Bumbastories Bi-Centennial May Magazine

Yikes, it’s May already. We made it through 100 days of Trump relatively unscathed. Well, almost. And we the people are perhaps a little bit stronger. But no politics, OK?

OK. Well, we’ll start with a bee gee’s song you can sing along with. The preacher walked with me and he smiled….

And then our salute (and sing a long too) to the proud city of Kansas City, which I indeed hope to visit one day. I might take a boat, I might take a train. And if I have to walk……

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May, the merry month of May, is the fifth month of the Julian calendar. Which means that now we must take ourt obligatory stroll through the numbers. What? Math again? That”s right:the number five. Perhaps the most glorious numeral of them all.

Gimme Five!

Click  herehere and here and to see previous posts on the Five, and, if you think you can take it, click on The Numbers Game is Here: Mathematics for Dummies page in the header. The beauty of the five’s symmetry is profoundly amazing, at least to me. When I first read about the phi proportion, the golden mean, I was captivated. It got me interested in math – something most of us will agree doesn’t happen every day. It was via a Blavatsky theosophy book that I was introduced to the golden proportion, where it was presented as an early piece of human knowledge that had been handed down over generations, and etched or scribed on an old scroll perhaps (there was a crude drawing in the book), wherein the inscribing of a five pointed star inside a circle was demonsrated. A circumscription. Or was it an inscription? Not wanting to cut things short – not after that second circumcision…er circumscription….  here’s to the five.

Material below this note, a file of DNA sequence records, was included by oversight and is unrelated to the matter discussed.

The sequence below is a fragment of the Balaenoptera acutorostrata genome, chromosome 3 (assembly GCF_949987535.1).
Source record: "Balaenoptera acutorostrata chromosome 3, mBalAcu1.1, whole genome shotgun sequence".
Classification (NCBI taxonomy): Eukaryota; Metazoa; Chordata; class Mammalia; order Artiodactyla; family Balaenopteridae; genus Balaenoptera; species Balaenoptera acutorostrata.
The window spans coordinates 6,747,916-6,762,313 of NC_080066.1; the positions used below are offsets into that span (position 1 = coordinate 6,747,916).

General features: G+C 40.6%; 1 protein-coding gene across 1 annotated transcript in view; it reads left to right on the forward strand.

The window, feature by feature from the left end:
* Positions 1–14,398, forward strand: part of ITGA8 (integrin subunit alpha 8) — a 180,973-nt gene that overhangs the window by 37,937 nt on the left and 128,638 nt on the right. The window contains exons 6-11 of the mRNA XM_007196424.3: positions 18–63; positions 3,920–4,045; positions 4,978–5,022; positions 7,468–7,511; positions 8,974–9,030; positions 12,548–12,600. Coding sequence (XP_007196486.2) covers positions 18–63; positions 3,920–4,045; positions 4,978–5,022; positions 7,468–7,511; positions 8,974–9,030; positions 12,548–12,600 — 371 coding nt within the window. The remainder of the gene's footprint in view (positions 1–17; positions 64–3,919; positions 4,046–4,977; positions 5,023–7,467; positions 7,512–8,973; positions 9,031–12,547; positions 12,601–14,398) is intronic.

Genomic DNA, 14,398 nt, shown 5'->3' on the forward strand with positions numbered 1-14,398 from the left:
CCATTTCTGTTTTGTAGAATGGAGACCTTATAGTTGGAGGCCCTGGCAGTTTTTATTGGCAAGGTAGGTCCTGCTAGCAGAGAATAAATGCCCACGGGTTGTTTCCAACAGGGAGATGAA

In addition to the five’s geometric beauty, phi symmetry underlies much of life’s structure. The Fibonacci numbers, the spiral of the nautilus, hurray for the five!

Happy May.

12 thoughts on “Bumbastories Bi-Centennial May Magazine

  1. Helena Blavatsky was an amazing woman. The Universe is full of maths 😉 and we are still in our preschool… The more you open up the more you see.. 🙂
    Many thanks Bumba for your recent visit to my poem .. I will be repaying a visit very soon as I so enjoyed what I read here..
    Many thanks again.
    Sue 🙂

    1. This is true. I was introduced to mathematics by that book. The perspective gained is a big plus for me. The theosophists explore these basic questions. Blavatsky was a celebrated public speaker in the days before radio.

      1. She was.. .. Maths have never been my strong point in this life.. However Intuitiveness and mediumship have .. So her life was a very interesting one to me. 🙂

      1. What’s fascinating is that an analysis of many ‘successfully’ composed artworks reveals the artist has intuitively used such mathematical formulae.

        1. Yes, it’s intrinsicly pleasing or just looks right. Leonardo, I believe, measured and plotted beforehand.

        2. Da Vinci was a scientist and engineer at heart, I think. We have visited the Chateau de Clos-Lucé where he died. It’s in the Loire Valley. Many if not all of his machines are there, displayed around the grounds. I also found pieces of a wonderful vase or bowl half-buried at the bottom of a tree. I suspect someone must have broken it and buried it secretly to avoid blame!

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